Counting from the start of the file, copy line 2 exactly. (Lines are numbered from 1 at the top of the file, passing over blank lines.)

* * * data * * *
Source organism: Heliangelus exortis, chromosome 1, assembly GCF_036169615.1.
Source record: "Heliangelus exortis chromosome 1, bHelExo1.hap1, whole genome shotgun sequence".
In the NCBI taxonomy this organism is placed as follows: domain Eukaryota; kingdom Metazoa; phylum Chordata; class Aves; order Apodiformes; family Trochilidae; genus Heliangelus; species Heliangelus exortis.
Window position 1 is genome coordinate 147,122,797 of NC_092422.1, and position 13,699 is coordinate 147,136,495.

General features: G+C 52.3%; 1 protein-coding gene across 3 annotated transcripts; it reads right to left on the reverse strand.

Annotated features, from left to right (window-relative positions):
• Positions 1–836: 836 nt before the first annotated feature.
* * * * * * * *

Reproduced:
Source record: "Heliangelus exortis chromosome 1, bHelExo1.hap1, whole genome shotgun sequence".